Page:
I laugh again. “Yes, Rylee Kennedy, I’d love a shoulder rub.”
The hotel I’m staying in is only a few miles from the training complex. It’s the same one we use when we come in the spring. I’m in a suite with a small kitchen since I’ll be here for Lord knows how long, but at least six to eight weeks. Maybe longer.
I’m the only one from my team who is here now. While that is a good thing for the team – it’s not so good for me. Dylan Buckley, one of our outfielders, was down here for a few months recently after breaking his arm running into the wall while trying to catch a fly ball. Shattered his forearm in three places. He just got back to New York two weeks ago. He seems good to go and he played well last week, but in all honesty, the throwing arm of an outfielder is not as finely tuned as the pitching arm of a starting pitcher.
There are a few other players from the double-and-triple-A teams here in rehab, and of course the entire single-A team pretty much lives here. I’m sure I could find a few of them to hang out with, but it won’t be the same.
I pull on a pair of sweats and very carefully remove my arm from the sling and slip it through the arm of a t-shirt. I guess the best part of being in Florida in October is that it’s pretty nice down here. It’s still beach weather and it never gets too cold, even in the winter. And with nothing to do most hours of the day, I plan on hitting the beach for some bikini-watching.
Tampa is the one place we visit where I don’t have a girl. This was intentional as we are here for long periods of time each spring and I didn’t want the hassle of dealing with the same girl for that long. I like it better when we’re in and out of a city in a few days and then we may not go back for months. No hassles. And it’s not enough time for one of them to get attached to me. The last thing I need is for someone to fall for me and to think there is a chance in hell I could ever return those sorts of feelings.
My phone pings, alerting me that my ride is here. Normally I’d run to the complex to get in some exercise, but I’m not allowed to jar the arm for a while, let alone the fact that it hurts like a bitch when it gets bounced around.
I make my way down the elevator and through the lobby. When I get in the car, the driver’s eyes go wide. “You’re Brady Taylor,” he says.
“It appears so.”
He looks at my sling. “Ah, man – tough break. How long will you be out?”
I shrug. “Few months maybe.”
We’ve been told not to discuss our injuries outside of the organization. Jason, the team owner, would kick my ass if I said anything to anyone that would lead them to believe I have anything more than a simple break.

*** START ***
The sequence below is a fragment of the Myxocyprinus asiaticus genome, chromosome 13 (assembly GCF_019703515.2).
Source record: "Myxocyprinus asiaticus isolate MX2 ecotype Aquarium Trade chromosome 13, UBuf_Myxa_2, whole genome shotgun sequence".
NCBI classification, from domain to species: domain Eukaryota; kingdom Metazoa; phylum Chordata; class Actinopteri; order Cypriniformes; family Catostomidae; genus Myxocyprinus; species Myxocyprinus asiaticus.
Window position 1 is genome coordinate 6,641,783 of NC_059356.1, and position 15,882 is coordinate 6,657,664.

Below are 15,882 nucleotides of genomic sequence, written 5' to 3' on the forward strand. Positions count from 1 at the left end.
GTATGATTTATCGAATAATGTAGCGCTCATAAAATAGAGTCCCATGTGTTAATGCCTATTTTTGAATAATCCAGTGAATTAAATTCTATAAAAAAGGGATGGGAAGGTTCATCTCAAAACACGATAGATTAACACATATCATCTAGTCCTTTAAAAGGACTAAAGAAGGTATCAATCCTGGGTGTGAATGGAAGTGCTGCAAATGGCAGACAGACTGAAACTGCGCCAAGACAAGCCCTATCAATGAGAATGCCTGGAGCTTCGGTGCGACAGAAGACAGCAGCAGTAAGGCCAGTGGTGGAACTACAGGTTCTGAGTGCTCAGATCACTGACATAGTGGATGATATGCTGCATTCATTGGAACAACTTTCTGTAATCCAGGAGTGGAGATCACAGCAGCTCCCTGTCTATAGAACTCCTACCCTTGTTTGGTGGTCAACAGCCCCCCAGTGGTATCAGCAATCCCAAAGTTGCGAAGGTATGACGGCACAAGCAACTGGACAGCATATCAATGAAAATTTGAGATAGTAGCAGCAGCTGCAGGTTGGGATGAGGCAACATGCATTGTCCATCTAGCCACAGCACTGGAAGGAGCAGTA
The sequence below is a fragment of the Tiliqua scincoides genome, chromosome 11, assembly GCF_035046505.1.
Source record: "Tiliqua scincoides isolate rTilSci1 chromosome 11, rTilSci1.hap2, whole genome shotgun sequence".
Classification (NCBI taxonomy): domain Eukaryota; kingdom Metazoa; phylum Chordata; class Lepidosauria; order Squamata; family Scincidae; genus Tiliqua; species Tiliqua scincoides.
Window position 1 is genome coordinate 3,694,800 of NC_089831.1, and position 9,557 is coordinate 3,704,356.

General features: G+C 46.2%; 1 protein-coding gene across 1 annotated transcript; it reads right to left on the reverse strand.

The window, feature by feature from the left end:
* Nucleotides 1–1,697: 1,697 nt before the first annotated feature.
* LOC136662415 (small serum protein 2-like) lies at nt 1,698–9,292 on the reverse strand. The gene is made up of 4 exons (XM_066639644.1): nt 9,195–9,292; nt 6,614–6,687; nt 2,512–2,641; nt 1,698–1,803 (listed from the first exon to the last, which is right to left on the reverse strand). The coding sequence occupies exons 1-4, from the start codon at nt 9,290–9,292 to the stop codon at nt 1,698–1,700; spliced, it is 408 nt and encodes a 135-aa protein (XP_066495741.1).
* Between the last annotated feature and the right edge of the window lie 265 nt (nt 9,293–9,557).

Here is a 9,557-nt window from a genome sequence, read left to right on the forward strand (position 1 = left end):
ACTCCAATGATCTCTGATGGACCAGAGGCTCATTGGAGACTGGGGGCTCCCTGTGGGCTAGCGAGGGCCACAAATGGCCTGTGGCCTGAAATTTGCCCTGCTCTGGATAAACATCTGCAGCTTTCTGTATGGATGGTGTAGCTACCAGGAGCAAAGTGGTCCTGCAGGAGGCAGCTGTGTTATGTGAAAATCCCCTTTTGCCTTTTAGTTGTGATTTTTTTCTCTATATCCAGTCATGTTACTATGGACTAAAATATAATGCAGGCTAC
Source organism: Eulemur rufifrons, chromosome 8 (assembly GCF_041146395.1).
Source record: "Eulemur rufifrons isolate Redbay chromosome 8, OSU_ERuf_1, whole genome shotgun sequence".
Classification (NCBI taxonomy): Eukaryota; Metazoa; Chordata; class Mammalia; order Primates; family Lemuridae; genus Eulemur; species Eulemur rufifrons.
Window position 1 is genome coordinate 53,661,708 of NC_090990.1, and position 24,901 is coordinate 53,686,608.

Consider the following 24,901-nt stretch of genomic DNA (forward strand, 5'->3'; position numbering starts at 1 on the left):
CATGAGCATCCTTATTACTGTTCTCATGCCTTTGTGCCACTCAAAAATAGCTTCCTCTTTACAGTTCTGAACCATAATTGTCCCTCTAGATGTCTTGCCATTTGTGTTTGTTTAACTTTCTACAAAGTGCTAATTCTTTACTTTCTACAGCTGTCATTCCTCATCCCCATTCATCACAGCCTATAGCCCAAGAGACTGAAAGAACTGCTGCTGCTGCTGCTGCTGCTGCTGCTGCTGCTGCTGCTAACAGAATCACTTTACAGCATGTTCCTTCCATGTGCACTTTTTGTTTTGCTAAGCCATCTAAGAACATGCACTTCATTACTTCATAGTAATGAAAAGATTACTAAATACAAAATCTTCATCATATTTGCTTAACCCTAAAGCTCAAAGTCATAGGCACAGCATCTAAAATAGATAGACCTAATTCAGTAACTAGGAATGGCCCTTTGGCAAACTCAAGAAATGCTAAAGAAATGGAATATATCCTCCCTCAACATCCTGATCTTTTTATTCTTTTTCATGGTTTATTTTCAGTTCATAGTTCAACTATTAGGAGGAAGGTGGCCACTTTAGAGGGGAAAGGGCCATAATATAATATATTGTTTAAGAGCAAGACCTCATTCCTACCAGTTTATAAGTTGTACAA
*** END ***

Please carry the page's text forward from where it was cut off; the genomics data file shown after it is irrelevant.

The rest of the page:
“Damn, the rest of the season? That sucks. I’m a huge Hawks fan. I know I should be a Rays fan and all since I live here, but my cousins Stu and Sammy, they still live in Jersey, where I’m from, and they send me stuff all the time to keep me a Hawks fan.” He pounds his heart. “For life, man. My name’s Lenny.”
“Nice to meet you, Lenny.”
I get out my phone and mess with it so the driver won’t try to make more conversation. But it doesn’t take long to get where we’re going. Although the ride is paid for, I tip him anyway. I’ve never been one to be tight with my money like some – okay, one – of my teammates. Caden is always saving for a rainy day. He thinks that one day he could wake up and this will all be over. I look down at my arm before I get out of the car.
Shit. Maybe he’s right.
I have two years left on a five-year contract. So even if I never make it back, they still have to pay me. But what happens then?
The driver hands me his card. “I’d be glad to drive you wherever you need to go while you’re here, Mr. Taylor. The fewer people who see you injured the better. Especially the bookies.” He laughs. “My uncle is a bookie. But he doesn’t live in Jersey, he lives in Vegas with his new squeeze, Gemma. He dumped Stu and Sammy’s momma a few years ago. It’s okay though, she’s better off without him.”
Lenny talks too much, but he has a point. I take his card. The fewer people I have to deal with, the better. If it got out that I have extensive nerve damage, it could hurt the organization. Hell, I probably shouldn’t even talk to the other guys in rehab about it. They are still wet behind the ears. They don’t understand what it takes and how things work at the elite level. Damn – this could be a very lonely few months.
I walk through the complex, this time not stopping to peek through the fence. I’ll be here for a long time. No need to torture myself unnecessarily.
“Mr. Taylor,” the receptionist greets me when I walk in. “Nice to see you again. I’ll buzz Rylee and let her know you are here.”
“Thank you, uh …”
Ten minutes later, Rylee opens the door and lets through a guy who is wearing a leg brace and using crutches. He raises his chin at me in greeting. I silently greet him as well and then watch Rylee follow him to the main doors to help him out.
***P/S: Copyright -->Novel12__Com